Baylor Receives Grant for VISTA Summer Program to Assist West, Texas Recovery

  • Hundreds of West citizens and Central Texans lined University Parks Drive on April 25, 2013, in remembrance of the 15 people who died and more than 200 who were injured in the devastating explosion on April 17, 2013, in West.
May 1, 2014

Program will hire soon-to-be and former high school graduates from West to work on projects to benefit hometown

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Contact: Lori Fogleman, 254-710-6275

WACO, Texas (May 1, 2014) – As West, Texas, continues to recover from last year’s devastating fertilizer plant explosion, the city – and dozens of soon-to-be and former high school graduates and other community volunteers from West – will have some of their most pressing addressed this summer through a $270,297 grant to Baylor University from the Corporation for National and Community Service (CNCS).

The CNCS grant will allow the Baylor Interdisciplinary Poverty Initiative (BIPI) and the city of West to establish an AmeriCorps VISTA Summer Associates Program, which will provide young people with a summer job while they create and participate in projects that will leave a lasting legacy on their hometown.

“We are thrilled to be able to offer this to the West community as a resource to assist them as they define what they want to do in the recovery process,” said Rosemary W. Townsend, director of business affairs and community partnerships in Baylor’s Office of Community Engagement and Service. “Baylor publicly said, ‘We will be with you as you walk through this process.’ This is a tangible thing that the University can do in partnership with our neighbors in West and the Corporation for National and Community Service as the city determines its needs and priority areas.”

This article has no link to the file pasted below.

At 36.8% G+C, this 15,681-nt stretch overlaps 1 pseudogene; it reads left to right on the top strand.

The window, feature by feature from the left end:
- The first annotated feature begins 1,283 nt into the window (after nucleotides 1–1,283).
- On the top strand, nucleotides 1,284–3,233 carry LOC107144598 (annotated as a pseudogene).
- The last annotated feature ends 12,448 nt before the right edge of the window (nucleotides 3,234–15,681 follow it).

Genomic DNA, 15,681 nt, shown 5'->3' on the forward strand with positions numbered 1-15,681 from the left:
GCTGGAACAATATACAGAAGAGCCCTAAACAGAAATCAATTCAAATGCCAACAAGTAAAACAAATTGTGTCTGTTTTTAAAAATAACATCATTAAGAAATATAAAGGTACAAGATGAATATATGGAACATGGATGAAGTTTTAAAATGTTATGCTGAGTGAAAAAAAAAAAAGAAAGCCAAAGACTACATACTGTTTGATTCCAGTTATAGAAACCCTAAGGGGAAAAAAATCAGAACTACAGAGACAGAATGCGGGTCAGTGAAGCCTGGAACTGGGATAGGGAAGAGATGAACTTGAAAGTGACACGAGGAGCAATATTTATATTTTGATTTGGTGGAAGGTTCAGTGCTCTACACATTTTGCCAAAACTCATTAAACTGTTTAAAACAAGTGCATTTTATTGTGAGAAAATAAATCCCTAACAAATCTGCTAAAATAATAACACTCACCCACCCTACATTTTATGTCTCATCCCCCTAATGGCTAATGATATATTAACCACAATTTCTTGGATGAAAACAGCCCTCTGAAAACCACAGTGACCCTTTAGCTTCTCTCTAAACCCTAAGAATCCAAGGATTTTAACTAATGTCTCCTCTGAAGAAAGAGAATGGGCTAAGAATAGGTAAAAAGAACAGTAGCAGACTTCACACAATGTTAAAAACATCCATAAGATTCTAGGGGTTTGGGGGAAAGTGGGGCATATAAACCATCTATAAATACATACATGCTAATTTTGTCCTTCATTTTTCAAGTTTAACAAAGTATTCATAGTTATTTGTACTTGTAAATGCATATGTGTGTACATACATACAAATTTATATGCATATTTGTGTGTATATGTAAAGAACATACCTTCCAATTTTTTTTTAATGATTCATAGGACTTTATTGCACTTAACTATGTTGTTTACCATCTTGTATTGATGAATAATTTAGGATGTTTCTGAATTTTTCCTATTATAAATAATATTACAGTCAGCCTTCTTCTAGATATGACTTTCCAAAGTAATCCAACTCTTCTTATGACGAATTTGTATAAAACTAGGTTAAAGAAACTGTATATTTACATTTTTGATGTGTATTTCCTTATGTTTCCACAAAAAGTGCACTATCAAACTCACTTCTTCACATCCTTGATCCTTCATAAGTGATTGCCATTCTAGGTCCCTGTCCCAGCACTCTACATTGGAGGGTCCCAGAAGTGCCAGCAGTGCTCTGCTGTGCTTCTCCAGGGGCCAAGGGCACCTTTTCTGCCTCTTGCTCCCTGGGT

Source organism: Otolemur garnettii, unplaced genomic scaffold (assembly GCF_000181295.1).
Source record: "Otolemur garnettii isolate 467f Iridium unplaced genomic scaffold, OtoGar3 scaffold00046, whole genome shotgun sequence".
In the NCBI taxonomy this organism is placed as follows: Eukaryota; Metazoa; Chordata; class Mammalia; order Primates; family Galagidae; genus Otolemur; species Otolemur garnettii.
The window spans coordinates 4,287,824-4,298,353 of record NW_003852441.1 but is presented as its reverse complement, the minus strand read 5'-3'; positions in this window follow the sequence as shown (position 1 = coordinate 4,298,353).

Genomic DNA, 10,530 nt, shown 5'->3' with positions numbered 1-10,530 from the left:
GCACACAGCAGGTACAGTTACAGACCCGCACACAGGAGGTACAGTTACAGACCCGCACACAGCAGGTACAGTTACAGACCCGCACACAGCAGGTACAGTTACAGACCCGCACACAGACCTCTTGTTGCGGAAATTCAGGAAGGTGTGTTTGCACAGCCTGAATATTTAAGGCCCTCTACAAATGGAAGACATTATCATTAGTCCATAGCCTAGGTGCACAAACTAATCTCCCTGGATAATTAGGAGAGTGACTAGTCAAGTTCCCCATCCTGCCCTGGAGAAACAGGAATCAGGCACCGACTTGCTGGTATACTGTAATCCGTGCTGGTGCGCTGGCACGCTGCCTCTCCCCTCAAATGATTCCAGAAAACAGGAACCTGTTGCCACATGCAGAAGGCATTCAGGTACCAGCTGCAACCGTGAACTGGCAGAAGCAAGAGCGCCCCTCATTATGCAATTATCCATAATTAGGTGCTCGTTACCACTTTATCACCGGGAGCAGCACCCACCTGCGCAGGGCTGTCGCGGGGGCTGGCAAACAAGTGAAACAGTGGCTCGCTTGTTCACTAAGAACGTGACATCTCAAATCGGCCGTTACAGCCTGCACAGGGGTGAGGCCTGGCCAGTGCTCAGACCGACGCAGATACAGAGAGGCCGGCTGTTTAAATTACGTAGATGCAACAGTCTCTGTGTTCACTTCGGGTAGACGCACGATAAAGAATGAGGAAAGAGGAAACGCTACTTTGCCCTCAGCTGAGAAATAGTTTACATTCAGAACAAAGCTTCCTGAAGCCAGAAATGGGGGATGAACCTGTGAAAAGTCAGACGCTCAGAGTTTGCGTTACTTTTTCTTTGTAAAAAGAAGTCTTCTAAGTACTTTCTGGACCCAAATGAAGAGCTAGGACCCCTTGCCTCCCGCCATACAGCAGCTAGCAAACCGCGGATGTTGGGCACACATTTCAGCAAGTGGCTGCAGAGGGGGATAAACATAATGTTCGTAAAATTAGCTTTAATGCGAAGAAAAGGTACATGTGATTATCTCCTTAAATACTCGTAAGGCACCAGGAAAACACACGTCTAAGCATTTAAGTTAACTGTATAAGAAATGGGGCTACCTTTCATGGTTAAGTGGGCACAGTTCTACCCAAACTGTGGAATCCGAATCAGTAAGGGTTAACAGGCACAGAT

Fifteen people lost their lives, including 12 first responders, in the explosion on April 17, 2013. According to the Insurance Council of Texas, the catastrophic event caused more than $100 million dollars in damage to West, destroying key infrastructure and damaging or destroying more than 150 homes and local businesses. The destruction led to several unique challenges for the residents of West, including the lack of local jobs, decreased access to quality and affordable housing and childcare options, and severely damaged school facilities.

As West builds capacity in local projects and programs, focuses on regenerating its economy and continues to heal, Townsend said VISTA Summer Associates will play a valuable role.

Under the grant, Baylor is in the midst of hiring 35 Summer Associates from West who are recent high school graduates or currently attending a college or university and plan to return to West for the summer.

Student projects will focus on education, health futures, capacity building and economic development, Townsend said. Possible projects now include creating a community garden, organizing and operating an afternoon youth camp, partnering with West ISD and the library and providing staff assistance to the West Chamber of Commerce to promote the city as a viable location for new businesses or investment. Additional projects will be developed by the Summer Associates based on the Forward West Community Plan report.